Arts & Leisure

Shaving your dog: Not always a good idea

DOUBLE-COATED DOGS, such as this Yugoslavian shepherd, are not meant to be shaved in hotter weather. Their insulating coats are designed to keep them warmer in winter and cooler in summer. Photo by Sarah Pope

I have a dog with a double coat. They require a lot of maintenance — brushing, brushing, brushing — and a vacuum cleaner that can handle mountains of shed fur on your floors. The thick coats always beg the question, especially as summer approaches, of how one can possibly keep these dogs cool. 
I’m often asked if I get my dog shaved for the summer and the answer is, no. I was told not to bother by her previous owner and by my vet. People not in the know about double-coated dogs may consider that answer cruel or neglectful. The opposite is true, and here’s why.
A double coat consists of a short, crimped undercoat and longer guard hairs. The undercoat is highly efficient at trapping air and insulating the animal. It keeps them warm in the winter and cool in the summer. The undercoat sheds in spring and fall and helps regulate temperature. And this is where the brushing comes in. Keeping up with brushing maintains the health of the undercoat and removes excess fur, keeping the dog cooler in hot weather. Make sure that you use the proper kind of brush for gently removing this fur — a rake-style brush works well, but check with a trained groomer or your vet about what they recommend.
Guard hairs are harder in texture, thicker in diameter, and longer than the downy undercoat. Considered the dog’s primary coat, the guard hairs protect the skin from superficial injuries. Guard hairs also provide protection against the sun’s UV rays and actually insulate the dog from the heat. If they are shaved off, that protection is gone. Not only will sunburn be painful to your dog, it can take a long time to heal as well. The dog may have scaling and dandruff for quite some time, even after the hair has re-grown. To compound the problem, guard hairs do not grow back to their original condition, causing tangles, matting and increased vulnerability to temperature.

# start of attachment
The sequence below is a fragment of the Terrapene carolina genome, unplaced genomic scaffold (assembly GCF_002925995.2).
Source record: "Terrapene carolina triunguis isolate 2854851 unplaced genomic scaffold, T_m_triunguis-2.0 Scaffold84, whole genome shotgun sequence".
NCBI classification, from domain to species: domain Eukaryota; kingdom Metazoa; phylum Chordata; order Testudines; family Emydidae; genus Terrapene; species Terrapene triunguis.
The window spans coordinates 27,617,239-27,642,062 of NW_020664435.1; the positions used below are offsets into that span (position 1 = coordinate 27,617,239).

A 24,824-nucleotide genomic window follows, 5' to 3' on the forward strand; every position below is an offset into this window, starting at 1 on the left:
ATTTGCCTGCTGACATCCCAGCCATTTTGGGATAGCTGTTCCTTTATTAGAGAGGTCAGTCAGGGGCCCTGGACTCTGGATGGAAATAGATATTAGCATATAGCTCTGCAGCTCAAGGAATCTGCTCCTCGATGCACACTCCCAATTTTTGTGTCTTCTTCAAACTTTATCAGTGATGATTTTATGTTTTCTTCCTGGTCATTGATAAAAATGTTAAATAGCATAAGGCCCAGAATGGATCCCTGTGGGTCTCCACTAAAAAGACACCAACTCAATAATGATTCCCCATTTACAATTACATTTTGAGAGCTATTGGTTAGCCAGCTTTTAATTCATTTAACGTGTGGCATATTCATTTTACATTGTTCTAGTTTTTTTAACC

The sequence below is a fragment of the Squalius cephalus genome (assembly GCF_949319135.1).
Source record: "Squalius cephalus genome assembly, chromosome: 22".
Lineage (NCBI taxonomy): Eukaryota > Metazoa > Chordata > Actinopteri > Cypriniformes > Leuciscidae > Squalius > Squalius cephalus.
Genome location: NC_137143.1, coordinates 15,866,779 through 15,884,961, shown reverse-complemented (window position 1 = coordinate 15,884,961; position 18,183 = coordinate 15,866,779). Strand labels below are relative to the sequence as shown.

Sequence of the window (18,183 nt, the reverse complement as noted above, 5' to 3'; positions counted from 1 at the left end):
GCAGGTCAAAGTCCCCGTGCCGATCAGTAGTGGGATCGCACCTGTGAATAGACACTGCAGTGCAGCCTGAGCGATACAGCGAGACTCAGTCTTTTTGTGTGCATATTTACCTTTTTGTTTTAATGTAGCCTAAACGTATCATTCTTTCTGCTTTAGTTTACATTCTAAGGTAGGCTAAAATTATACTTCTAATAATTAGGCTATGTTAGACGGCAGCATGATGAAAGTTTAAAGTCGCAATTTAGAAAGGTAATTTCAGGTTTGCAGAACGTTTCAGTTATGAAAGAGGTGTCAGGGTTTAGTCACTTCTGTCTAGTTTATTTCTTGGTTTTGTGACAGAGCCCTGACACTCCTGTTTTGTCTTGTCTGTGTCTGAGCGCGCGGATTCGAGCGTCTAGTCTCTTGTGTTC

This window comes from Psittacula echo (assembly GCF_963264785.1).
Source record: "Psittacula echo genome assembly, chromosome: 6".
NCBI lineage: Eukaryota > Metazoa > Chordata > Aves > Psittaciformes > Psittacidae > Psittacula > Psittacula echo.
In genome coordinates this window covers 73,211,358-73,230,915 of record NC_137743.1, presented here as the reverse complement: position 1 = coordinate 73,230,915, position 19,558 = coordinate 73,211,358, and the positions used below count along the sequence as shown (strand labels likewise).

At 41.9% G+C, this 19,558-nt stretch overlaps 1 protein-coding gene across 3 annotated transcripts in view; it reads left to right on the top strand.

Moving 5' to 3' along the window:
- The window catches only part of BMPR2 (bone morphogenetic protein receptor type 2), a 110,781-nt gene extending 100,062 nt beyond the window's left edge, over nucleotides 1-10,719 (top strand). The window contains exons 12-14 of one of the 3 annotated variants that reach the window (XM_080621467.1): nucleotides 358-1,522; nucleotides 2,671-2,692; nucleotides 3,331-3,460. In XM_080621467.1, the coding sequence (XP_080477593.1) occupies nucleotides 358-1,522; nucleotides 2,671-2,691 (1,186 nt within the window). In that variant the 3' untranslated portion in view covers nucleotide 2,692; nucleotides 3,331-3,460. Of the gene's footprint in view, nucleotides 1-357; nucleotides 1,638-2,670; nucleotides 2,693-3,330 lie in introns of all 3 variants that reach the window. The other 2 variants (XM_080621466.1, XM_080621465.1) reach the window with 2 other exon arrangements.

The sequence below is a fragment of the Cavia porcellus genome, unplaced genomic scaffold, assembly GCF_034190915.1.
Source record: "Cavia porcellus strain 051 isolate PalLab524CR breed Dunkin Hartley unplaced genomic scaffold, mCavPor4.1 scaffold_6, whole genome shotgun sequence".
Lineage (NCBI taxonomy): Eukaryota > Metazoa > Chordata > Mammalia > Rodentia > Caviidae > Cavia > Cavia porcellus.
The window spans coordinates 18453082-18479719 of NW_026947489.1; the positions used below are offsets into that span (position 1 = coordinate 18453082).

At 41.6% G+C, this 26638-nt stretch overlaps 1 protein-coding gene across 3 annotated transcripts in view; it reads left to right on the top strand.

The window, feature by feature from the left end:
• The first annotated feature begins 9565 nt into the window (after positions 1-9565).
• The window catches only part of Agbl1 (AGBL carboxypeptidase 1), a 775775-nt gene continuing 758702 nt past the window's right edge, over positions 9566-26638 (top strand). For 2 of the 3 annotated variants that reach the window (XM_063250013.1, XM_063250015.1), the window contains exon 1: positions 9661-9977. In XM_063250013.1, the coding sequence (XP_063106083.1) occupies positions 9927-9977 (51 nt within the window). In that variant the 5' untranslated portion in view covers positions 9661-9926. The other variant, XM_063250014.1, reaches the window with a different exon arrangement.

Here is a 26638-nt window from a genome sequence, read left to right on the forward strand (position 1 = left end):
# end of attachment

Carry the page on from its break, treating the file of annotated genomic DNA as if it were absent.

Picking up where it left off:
Common dog breads that have undercoats include German shepherds, Pomeranians, Chows, Huskies, Malamutes, Samoyeds, Golden Retrievers, Bernese mountain dogs and my less common Yugoslavian shepherd. If you’re not sure, check with your vet. Dogs like poodles, Maltese, Shih Tzu’s, and other dogs, which do not have undercoat and whose hair grows continuously, can be shaved regularly.
Unless your double-coated dog has passed the point of no return in the matting department, the best type of grooming for these dogs is vigorous undercoat raking. Owners can consider shaving a strip on their dog’s belly during the warmer months, so that they can lay on cool surfaces, and get maximum coolness with a special tool that helps remove the undercoat, but leave the rest of the fur intact. If mats are your main concern, then it’s best to simply keep up with them so they don’t get to the point of having to shave your dog. 

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